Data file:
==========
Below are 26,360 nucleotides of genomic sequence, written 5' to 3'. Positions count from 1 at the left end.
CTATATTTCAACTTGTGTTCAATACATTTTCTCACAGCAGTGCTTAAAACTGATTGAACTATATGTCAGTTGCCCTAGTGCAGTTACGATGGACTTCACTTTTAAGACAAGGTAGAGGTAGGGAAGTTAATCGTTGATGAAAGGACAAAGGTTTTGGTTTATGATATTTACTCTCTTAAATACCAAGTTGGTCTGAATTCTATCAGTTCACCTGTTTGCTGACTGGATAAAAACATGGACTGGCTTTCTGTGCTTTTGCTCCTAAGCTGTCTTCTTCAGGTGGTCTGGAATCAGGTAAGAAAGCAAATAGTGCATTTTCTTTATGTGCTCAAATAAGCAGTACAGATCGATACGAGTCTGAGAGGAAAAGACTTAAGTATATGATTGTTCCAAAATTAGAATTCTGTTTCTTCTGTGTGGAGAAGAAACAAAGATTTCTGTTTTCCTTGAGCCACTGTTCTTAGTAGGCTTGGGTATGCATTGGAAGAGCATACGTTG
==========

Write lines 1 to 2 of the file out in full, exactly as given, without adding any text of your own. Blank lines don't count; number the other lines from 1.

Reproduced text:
Below are 26,360 nucleotides of genomic sequence, written 5' to 3'. Positions count from 1 at the left end.
CTATATTTCAACTTGTGTTCAATACATTTTCTCACAGCAGTGCTTAAAACTGATTGAACTATATGTCAGTTGCCCTAGTGCAGTTACGATGGACTTCACTTTTAAGACAAGGTAGAGGTAGGGAAGTTAATCGTTGATGAAAGGACAAAGGTTTTGGTTTATGATATTTACTCTCTTAAATACCAAGTTGGTCTGAATTCTATCAGTTCACCTGTTTGCTGACTGGATAAAAACATGGACTGGCTTTCTGTGCTTTTGCTCCTAAGCTGTCTTCTTCAGGTGGTCTGGAATCAGGTAAGAAAGCAAATAGTGCATTTTCTTTATGTGCTCAAATAAGCAGTACAGATCGATACGAGTCTGAGAGGAAAAGACTTAAGTATATGATTGTTCCAAAATTAGAATTCTGTTTCTTCTGTGTGGAGAAGAAACAAAGATTTCTGTTTTCCTTGAGCCACTGTTCTTAGTAGGCTTGGGTATGCATTGGAAGAGCATACGTTG